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Fansproject – Causality: Down Force

The Stunticons were one of the cooler combiner teams because they seemed to be the Decepticons best equipped to battle the Autobots on their own turf; they were the only Decepticons that transformed into cars, and while that concept may be pretty run-of-the-mill these days, back in the G1 days the idea of Decepticon cars was pretty crazy, and the Stunticons proved to be instantly popular as a result. Drag Strip was always the stand-out character of the bunch just because of his colors. His yellows, purples, and blues really made him stand out from the bunch. So when Down Force, Fansproject’s take on Drag Strip, went up for preorder, I couldn’t get my order in fast enough.

Fansproject have long been considered to be one of the key pace-setters in the third party world, so I was expecting to be blown away by Down Force; however, I think what I ‘m feeling here is just a tad shy of “satisfied” rather than blown away. I like the figure, I do, but it just feels like there isn’t much here to really be excited about. That could be because new upstarts like FansToys and Mech Ideas have released some truly fantastic figures this year, so a good Fansproject figure may seem merely “OK” in comparison. Whatever the case, Down Force does hit some sweet spots, but he misses a few too.

The packaging is uniquely tailored to the figure contained within, and they’ve certainly given Down Force a bit of an anime look in the illustration on the front. The graphics on the back do a good job of selling the figure with plenty of nice, clean images of the figure in action.


There is no denying that this is one heck of an attractive figure.  The combination of yellow, blue, and purple is as eye-catching as it gets, and he is a fairly close approximation of the original Drag Strip in terms of design, but, really, it’s the colors that truly justify this guy’s ability to be considered a stand-in for Drag Strip. The yellow will always be one of his key distinguishing traits.


What’s tempering my enthusiasm here a bit may be the kibble. He’s got some nasty bits of kibble on his shoulders that don’t lock in place at all, so care is needed when moving his arms so as to not move it all out of whack. It’s not the worst kibble I’ve ever had to deal with, but I guess I expect Fansproject to come up with a design that would minimize this issue because, well, they’re Fansproject.

His little purple feet are another issue for me. They’re just these tiny purple things that protrude from his lower legs. They don’t really serve very well as “feet” since his weight is mainly distributed on the tire portion of his lower legs, so these little purple things just end up looking a little silly and superfluous as they stick out. Not a deal breaker, but my eyes are drawn to them often due to the color contrast and I would rather they weren’t there.

He can be posed in lots of dynamic action poses despite the kibble, but his knees suffer from a rather limited range of motion. In the above pics, the one second from the right, that is the extent to which he can bend at the knee unless you’re willing to partially transform his lower leg. It doesn’t hold him back that much, but, as is the case with his shoulders, it’s kibble on his back lower legs that gets in the way and makes him more challenging to pose.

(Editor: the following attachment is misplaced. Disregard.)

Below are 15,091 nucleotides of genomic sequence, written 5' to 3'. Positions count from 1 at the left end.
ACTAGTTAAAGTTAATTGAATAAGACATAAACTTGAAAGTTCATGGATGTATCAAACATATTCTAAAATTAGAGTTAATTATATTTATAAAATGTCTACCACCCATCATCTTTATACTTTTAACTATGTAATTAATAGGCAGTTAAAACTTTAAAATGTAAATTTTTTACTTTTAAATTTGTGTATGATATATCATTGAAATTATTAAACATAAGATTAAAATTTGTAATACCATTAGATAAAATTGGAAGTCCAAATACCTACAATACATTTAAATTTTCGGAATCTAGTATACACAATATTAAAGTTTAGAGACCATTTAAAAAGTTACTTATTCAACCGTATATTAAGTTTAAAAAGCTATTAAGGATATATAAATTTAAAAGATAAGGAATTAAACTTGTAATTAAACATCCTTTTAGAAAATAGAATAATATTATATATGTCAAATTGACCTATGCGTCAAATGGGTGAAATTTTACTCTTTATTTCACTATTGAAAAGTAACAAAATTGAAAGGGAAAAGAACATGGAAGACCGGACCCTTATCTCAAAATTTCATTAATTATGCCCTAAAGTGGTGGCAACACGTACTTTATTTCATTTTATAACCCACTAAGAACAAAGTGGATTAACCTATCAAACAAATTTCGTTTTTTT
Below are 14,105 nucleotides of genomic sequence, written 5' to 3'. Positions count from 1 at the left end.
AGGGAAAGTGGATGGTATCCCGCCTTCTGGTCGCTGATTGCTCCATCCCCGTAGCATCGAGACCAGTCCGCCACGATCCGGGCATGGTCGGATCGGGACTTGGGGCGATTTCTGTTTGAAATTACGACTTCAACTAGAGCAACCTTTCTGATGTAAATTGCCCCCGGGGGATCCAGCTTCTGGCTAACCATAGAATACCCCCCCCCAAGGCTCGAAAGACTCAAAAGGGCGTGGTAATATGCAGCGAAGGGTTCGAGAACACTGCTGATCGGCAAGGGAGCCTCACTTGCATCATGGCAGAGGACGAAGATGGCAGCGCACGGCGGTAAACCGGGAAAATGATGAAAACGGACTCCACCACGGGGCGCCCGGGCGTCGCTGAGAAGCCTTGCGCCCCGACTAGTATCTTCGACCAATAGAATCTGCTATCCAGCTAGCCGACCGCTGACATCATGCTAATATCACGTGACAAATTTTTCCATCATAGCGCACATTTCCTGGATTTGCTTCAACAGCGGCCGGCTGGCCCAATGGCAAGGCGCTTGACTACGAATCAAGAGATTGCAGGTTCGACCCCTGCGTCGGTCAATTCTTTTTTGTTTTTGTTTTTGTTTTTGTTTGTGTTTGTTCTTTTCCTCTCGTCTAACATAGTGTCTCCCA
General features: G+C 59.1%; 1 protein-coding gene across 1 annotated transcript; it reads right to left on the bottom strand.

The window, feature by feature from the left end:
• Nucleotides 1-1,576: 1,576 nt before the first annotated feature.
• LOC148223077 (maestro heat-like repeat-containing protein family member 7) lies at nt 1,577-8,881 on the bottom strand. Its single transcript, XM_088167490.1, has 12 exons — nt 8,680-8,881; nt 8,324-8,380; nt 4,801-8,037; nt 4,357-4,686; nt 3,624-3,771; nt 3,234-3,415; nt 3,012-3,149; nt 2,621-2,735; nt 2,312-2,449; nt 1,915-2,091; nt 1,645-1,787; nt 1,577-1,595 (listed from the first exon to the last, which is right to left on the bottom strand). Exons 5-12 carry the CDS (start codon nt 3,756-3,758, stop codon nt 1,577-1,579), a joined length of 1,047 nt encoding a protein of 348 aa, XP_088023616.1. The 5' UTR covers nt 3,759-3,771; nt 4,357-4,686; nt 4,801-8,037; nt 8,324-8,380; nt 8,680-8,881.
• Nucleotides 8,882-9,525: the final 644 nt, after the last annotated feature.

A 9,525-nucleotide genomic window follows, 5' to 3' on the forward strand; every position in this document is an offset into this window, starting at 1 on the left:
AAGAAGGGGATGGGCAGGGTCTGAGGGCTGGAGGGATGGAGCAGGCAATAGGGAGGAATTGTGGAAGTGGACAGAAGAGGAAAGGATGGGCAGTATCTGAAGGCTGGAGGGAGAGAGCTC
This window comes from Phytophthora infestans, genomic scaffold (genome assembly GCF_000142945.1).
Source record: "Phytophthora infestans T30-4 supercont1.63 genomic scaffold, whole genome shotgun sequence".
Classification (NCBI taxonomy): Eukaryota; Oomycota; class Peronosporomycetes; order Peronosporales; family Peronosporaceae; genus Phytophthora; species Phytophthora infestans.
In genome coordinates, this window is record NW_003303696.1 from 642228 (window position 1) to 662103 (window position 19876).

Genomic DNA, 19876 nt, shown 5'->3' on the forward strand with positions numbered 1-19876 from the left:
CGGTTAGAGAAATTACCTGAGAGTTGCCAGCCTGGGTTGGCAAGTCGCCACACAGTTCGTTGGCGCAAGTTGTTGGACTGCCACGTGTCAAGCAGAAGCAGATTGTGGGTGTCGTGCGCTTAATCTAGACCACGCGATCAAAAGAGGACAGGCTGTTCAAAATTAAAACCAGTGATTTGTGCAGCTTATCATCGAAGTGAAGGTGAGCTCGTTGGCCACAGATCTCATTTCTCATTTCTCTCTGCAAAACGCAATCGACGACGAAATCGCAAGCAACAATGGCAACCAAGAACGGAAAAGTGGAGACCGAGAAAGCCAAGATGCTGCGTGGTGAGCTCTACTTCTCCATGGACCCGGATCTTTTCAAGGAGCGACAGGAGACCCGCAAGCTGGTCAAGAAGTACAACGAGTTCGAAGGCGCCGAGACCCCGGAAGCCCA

He comes with a small pistol, which is the extent of his accessories. The gun is molded in the same color plastic as his body, so at certain angles it just looks like an extension of his forearm. Maybe a black, or even a gray, would have been a better choice because a yellow pistol? It suggests “Wal-Mart water pistol.” Not very imposing.

His alt mode looks interesting and is a stylized take on Drag Strip’s race car design. I do have to say I prefer this take on his alt mode because it looks a lot less conventional than the typical Autobot car and it further helps him to stand out from his fellow Stunticons. Like the two previously released Fansproject Stunticons, though, his transformation is much more challenging than it should be. He’s a scout-sized ‘bot, and ‘bots in that class are not typically known for their elaborate transformations, but somehow Down Force’s transformation left me scratching my head at certain points, and, naturally, the instructions were little help.


In terms of scale, he’s much smaller than Masterpiece, or even Classics, Autobot cars, so he is a bit of an odd fit. But the original G1 Stunticons were much smaller than most other Transformers cars, so at least Down Force is consistent with that aesthetic.

He also fits in nicely with his growing “not-Stunticon” team. So far the primary colors are really jumping out when these three are displayed together. My eye goes straight for the blues, yellows, and reds and they look great. In fact, it wasn’t until I had the three of them all posed together that I was able to appreciate any of them. They’re honestly not all that impressive when evaluated individually, but all together they look really good, and that gives me lots of hope for Menasor; I can’t wait to see the finished combined look.


With the way the Masterpiece line is going these days, I’m wondering how long it’ll be until we see definitive versions of the Stunticons released by Takara (and maybe Hasbro). The very idea of Masterpiece Stunticons is just sick, but until that day comes, Fansproject’s take on the team may be the best option going, but because he’s a third-party Fansproject release, he is a bit on the pricey side of things, even for his diminutive size. Be aware of that fact as you shop around.